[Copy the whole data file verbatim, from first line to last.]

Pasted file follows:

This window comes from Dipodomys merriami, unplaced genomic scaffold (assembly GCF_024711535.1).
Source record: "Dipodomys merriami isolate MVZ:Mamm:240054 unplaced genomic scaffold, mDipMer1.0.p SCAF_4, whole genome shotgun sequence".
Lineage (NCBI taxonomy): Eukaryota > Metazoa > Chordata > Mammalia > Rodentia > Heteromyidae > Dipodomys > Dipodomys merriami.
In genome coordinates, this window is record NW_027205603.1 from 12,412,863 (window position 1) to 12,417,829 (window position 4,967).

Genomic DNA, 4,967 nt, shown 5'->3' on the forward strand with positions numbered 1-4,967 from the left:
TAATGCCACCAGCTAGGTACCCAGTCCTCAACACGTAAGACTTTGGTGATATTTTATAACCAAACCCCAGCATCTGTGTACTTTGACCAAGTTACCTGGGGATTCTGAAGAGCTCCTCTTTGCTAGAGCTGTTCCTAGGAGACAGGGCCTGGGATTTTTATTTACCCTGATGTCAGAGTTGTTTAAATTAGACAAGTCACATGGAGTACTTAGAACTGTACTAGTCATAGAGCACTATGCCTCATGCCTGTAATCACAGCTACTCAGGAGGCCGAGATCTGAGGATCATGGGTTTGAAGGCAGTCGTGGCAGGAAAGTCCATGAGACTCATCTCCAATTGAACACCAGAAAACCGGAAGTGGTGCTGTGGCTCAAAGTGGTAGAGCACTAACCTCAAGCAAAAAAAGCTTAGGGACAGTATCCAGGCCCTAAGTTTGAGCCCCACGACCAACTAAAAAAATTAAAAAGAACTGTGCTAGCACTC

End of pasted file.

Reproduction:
This window comes from Dipodomys merriami, unplaced genomic scaffold (assembly GCF_024711535.1).
Source record: "Dipodomys merriami isolate MVZ:Mamm:240054 unplaced genomic scaffold, mDipMer1.0.p SCAF_4, whole genome shotgun sequence".
Lineage (NCBI taxonomy): Eukaryota > Metazoa > Chordata > Mammalia > Rodentia > Heteromyidae > Dipodomys > Dipodomys merriami.
In genome coordinates, this window is record NW_027205603.1 from 12,412,863 (window position 1) to 12,417,829 (window position 4,967).

Genomic DNA, 4,967 nt, shown 5'->3' on the forward strand with positions numbered 1-4,967 from the left:
TAATGCCACCAGCTAGGTACCCAGTCCTCAACACGTAAGACTTTGGTGATATTTTATAACCAAACCCCAGCATCTGTGTACTTTGACCAAGTTACCTGGGGATTCTGAAGAGCTCCTCTTTGCTAGAGCTGTTCCTAGGAGACAGGGCCTGGGATTTTTATTTACCCTGATGTCAGAGTTGTTTAAATTAGACAAGTCACATGGAGTACTTAGAACTGTACTAGTCATAGAGCACTATGCCTCATGCCTGTAATCACAGCTACTCAGGAGGCCGAGATCTGAGGATCATGGGTTTGAAGGCAGTCGTGGCAGGAAAGTCCATGAGACTCATCTCCAATTGAACACCAGAAAACCGGAAGTGGTGCTGTGGCTCAAAGTGGTAGAGCACTAACCTCAAGCAAAAAAAGCTTAGGGACAGTATCCAGGCCCTAAGTTTGAGCCCCACGACCAACTAAAAAAATTAAAAAGAACTGTGCTAGCACTC